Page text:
By Tatiana Furtado
Advocates and healthcare workers across Ontario are making a strong case for the collection and publication of more race-based health data after COVID-19 helped uncover inequities in the healthcare system.
“The current pandemic has opened up eyes to a lot of things we still need to do. We need to have race-based health data to support what we’re working towards. It’s difficult to help your own community when you don’t even know the severity of it,” said Ken Noel, president of the Walnut Foundation, a non-profit organization that assists men in the Black community to seek support and guidance regarding their health.
Noel believes the healthcare sector must publish health data not only to support Canadians, but to help doctors effectively do their jobs too.
Statistics Canada uses the term “visible minority” to define population groups, other than Aboriginal peoples, who are non-Caucasian in race or non-white in colour. The number of visible minorities in the Greater Toronto Area compared to the leading causes of illness and death shows regions with higher visible minorities consistently face more health concerns.
Data shows the total population of the top five visible minority groups: Black, South Asian, Filipino, Chinese and Arab in the regions of Durham, Halton, Peel, City of Toronto and York.
According to the 2016 Statistics Canada Peel Region census profile, the non-visible minority population was 518,080, overpassed by the visible minority population of 854,565. A 2018 City of Toronto report showed the total population to be 2,956,024, while the visible minority making up 1,522,352, or about 51 per cent of the population.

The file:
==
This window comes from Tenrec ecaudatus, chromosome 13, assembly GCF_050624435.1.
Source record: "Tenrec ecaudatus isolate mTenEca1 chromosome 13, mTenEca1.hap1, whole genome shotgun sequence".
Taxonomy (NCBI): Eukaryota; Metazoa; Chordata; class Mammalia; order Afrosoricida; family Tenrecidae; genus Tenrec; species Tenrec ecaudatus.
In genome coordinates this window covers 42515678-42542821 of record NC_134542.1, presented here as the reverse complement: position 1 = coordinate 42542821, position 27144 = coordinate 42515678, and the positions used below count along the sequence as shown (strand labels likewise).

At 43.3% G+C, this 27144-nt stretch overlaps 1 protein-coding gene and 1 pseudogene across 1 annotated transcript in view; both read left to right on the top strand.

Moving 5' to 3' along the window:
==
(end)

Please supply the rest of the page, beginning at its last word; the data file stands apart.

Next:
The City of Toronto and Peel Region are both heavily populated and visible minorities account for over half of the population. Developing race-based health data will support these communities and their challenges.
Dr. Nadine Furtado, Associate Clinical Professor and Head of the Ocular Disease and Imaging at the University of Waterloo School of Optometry and Vision Science was a guest speaker at a Walnut Foundation seminar earlier this year. She covered the topic of eye health and the conditions of glaucoma and diabetic retinopathy, which tend to be most prevalent in the Black community.
“There is a growing awareness about the importance of collecting race-based data to better understand patient diversity and the inequalities which exist within our healthcare system. The lack of this data can actually make it easy to overlook these issues and not fully appreciate how they impact the health of an individual,” she said.
In 2010, Toronto Public Health released a report showing the leading causes of death in the city. The top causes included heart disease, Dementia and Alzheimer’s disease, cancer, cerebrovascular diseases, respiratory disease and diabetes.
But without race-based data, there are not enough details as to who is being affected by these illnesses and it makes it difficult to determine which populations need more help. Doctors like Furtado are helping raise awareness of the need to show which communities are more at risk.